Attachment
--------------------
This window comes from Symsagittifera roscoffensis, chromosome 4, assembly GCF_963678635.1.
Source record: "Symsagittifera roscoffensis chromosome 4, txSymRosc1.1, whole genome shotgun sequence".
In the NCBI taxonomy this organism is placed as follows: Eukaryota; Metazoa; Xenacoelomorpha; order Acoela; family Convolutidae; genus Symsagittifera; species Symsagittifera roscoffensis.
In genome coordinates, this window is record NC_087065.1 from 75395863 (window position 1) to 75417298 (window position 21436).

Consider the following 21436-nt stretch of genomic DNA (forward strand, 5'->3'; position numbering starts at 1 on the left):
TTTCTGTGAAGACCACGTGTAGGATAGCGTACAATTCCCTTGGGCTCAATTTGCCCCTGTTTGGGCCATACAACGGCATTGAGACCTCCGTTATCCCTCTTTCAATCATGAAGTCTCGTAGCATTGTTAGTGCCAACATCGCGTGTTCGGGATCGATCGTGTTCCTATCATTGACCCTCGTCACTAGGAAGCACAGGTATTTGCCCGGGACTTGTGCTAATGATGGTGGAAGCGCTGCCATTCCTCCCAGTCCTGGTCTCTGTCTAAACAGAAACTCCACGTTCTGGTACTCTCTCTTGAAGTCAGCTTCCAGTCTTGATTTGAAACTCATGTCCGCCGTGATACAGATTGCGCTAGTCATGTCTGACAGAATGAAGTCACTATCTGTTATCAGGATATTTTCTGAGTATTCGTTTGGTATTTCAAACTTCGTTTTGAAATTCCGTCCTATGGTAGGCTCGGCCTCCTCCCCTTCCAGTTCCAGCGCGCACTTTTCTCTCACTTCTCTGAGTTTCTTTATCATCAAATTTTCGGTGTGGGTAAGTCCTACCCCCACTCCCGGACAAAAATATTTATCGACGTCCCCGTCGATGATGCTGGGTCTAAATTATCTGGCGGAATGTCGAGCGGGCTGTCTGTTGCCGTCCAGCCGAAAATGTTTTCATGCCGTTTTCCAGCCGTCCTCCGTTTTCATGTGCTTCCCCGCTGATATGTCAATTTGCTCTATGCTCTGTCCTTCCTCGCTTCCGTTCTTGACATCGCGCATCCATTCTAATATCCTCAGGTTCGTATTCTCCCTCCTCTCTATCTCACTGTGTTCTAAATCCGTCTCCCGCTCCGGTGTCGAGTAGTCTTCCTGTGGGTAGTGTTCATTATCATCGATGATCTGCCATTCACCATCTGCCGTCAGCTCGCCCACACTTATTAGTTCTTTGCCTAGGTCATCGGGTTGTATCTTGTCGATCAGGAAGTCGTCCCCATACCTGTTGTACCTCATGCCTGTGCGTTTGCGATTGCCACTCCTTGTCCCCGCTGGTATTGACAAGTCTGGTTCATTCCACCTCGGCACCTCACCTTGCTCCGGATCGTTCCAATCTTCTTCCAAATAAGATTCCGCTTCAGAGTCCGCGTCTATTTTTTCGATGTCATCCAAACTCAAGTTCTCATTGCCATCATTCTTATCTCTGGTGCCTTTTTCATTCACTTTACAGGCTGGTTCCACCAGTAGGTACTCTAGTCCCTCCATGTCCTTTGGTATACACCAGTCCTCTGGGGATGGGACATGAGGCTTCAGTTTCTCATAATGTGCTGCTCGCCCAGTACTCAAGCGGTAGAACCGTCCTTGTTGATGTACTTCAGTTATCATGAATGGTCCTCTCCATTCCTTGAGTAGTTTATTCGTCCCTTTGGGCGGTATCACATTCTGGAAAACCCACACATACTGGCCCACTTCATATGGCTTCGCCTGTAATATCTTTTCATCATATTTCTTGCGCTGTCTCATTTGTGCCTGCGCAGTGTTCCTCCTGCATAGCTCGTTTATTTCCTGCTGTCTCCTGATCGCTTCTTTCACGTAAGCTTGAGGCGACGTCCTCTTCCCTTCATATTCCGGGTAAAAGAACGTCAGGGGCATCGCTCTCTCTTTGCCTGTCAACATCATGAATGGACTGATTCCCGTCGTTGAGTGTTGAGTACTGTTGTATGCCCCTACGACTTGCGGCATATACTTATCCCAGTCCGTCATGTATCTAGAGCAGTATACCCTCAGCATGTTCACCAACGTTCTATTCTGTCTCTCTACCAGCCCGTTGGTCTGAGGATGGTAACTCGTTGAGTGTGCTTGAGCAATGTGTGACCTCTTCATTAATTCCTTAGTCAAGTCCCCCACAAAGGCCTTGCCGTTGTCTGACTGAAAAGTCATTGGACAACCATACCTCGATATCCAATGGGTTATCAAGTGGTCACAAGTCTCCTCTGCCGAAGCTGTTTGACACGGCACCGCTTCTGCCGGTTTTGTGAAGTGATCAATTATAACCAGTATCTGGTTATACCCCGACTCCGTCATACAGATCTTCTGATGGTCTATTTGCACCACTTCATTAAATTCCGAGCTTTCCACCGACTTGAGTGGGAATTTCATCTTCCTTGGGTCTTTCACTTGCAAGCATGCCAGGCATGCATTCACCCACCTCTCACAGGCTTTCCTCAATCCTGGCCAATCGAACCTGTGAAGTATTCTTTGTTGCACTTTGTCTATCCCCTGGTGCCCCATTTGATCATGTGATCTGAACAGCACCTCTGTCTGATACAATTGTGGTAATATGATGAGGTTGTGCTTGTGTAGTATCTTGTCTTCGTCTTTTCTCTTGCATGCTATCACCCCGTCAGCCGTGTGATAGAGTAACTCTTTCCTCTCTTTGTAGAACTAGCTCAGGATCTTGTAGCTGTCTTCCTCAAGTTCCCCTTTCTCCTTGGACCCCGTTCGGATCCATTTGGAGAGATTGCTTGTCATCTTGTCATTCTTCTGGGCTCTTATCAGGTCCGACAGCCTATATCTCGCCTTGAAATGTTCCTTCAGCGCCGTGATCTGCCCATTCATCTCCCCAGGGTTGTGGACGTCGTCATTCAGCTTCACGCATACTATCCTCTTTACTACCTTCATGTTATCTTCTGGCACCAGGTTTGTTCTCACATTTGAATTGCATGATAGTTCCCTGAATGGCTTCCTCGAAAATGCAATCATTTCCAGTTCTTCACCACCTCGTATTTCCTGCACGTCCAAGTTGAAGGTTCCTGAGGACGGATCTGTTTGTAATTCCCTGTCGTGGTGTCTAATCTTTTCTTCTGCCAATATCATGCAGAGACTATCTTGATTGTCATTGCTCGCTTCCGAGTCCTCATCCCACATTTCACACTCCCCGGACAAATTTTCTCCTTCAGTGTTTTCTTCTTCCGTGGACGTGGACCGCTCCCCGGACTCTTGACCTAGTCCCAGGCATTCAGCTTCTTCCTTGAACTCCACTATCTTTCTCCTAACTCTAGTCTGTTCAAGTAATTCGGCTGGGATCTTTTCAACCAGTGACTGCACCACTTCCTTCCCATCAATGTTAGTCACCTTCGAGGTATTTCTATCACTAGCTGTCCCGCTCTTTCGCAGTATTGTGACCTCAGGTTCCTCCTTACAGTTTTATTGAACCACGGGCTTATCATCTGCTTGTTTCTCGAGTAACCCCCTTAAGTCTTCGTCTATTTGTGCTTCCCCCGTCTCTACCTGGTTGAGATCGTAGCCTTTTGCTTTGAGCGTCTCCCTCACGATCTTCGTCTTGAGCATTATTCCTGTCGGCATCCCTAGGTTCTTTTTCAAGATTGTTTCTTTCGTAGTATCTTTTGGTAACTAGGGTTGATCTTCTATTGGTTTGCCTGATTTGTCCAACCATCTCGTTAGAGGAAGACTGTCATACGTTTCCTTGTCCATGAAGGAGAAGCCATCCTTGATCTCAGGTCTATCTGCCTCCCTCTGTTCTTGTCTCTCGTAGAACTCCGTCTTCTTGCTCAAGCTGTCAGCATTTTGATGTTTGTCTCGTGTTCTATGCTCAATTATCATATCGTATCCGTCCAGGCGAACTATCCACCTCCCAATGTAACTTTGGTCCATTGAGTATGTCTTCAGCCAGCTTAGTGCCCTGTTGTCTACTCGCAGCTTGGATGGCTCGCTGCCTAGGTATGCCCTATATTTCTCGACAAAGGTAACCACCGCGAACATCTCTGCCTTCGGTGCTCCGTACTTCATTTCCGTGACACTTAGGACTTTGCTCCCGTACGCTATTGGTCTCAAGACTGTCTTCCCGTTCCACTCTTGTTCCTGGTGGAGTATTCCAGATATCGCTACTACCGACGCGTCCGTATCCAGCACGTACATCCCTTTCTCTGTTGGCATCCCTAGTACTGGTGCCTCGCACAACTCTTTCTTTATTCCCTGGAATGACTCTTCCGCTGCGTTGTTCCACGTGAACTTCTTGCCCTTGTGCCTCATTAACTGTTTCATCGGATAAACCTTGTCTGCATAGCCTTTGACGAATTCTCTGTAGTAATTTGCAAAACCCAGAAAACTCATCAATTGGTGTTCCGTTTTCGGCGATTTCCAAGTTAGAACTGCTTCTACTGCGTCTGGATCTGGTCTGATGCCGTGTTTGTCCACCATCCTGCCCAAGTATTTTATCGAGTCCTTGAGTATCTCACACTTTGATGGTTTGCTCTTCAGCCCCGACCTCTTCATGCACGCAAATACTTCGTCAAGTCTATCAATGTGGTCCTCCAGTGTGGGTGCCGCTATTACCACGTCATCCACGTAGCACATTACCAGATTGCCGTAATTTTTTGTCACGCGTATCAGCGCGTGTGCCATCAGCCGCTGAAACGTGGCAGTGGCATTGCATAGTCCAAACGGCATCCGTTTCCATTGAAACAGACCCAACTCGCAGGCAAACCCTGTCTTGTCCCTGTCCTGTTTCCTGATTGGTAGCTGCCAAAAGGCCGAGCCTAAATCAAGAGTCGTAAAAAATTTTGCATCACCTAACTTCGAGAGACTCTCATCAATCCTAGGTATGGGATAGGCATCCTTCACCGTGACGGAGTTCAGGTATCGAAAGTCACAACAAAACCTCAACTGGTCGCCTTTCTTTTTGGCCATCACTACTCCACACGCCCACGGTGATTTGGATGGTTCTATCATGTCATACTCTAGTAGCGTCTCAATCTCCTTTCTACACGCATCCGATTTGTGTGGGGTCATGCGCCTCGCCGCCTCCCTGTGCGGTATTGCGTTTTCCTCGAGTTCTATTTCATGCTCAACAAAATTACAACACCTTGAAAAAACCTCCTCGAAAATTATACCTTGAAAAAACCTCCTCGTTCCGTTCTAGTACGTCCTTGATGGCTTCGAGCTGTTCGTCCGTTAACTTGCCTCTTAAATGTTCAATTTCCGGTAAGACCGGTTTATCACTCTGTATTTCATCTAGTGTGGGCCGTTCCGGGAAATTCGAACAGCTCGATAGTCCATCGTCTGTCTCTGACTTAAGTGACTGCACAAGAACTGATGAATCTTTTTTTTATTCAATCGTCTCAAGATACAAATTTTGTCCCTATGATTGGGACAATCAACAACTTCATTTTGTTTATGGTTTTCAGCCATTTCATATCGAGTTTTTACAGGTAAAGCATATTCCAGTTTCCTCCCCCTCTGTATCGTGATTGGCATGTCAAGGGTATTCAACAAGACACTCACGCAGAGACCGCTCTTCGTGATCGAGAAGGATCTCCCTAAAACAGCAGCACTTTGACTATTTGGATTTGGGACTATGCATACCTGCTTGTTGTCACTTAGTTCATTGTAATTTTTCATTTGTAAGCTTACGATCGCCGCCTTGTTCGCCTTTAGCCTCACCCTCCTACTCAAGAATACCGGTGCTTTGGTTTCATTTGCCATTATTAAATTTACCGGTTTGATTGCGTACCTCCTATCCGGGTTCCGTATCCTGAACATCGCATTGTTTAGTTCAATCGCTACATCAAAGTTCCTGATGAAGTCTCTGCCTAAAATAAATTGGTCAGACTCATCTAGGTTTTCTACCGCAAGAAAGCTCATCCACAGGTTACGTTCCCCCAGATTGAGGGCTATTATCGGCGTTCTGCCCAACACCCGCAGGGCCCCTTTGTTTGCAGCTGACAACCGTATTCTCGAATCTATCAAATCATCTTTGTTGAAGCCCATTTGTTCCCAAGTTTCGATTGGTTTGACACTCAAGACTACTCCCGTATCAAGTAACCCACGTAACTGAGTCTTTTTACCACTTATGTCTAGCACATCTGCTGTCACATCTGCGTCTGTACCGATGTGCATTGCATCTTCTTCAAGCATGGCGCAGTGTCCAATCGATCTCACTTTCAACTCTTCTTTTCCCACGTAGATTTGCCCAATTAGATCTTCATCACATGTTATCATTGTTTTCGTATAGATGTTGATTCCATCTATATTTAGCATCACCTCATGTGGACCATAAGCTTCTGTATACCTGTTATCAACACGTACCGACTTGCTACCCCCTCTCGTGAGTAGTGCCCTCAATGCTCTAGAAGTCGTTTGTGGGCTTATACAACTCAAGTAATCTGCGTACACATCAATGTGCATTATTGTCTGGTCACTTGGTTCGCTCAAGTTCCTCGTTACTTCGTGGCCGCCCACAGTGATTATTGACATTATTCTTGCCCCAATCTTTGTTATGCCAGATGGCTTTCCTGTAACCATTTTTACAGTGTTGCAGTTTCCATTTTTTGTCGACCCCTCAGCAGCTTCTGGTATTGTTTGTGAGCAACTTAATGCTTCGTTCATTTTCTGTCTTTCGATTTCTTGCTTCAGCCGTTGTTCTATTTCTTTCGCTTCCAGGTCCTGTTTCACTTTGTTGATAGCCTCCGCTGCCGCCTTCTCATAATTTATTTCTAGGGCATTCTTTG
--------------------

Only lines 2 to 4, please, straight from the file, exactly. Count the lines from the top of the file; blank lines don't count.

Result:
Source record: "Symsagittifera roscoffensis chromosome 4, txSymRosc1.1, whole genome shotgun sequence".
In the NCBI taxonomy this organism is placed as follows: Eukaryota; Metazoa; Xenacoelomorpha; order Acoela; family Convolutidae; genus Symsagittifera; species Symsagittifera roscoffensis.
In genome coordinates, this window is record NC_087065.1 from 75395863 (window position 1) to 75417298 (window position 21436).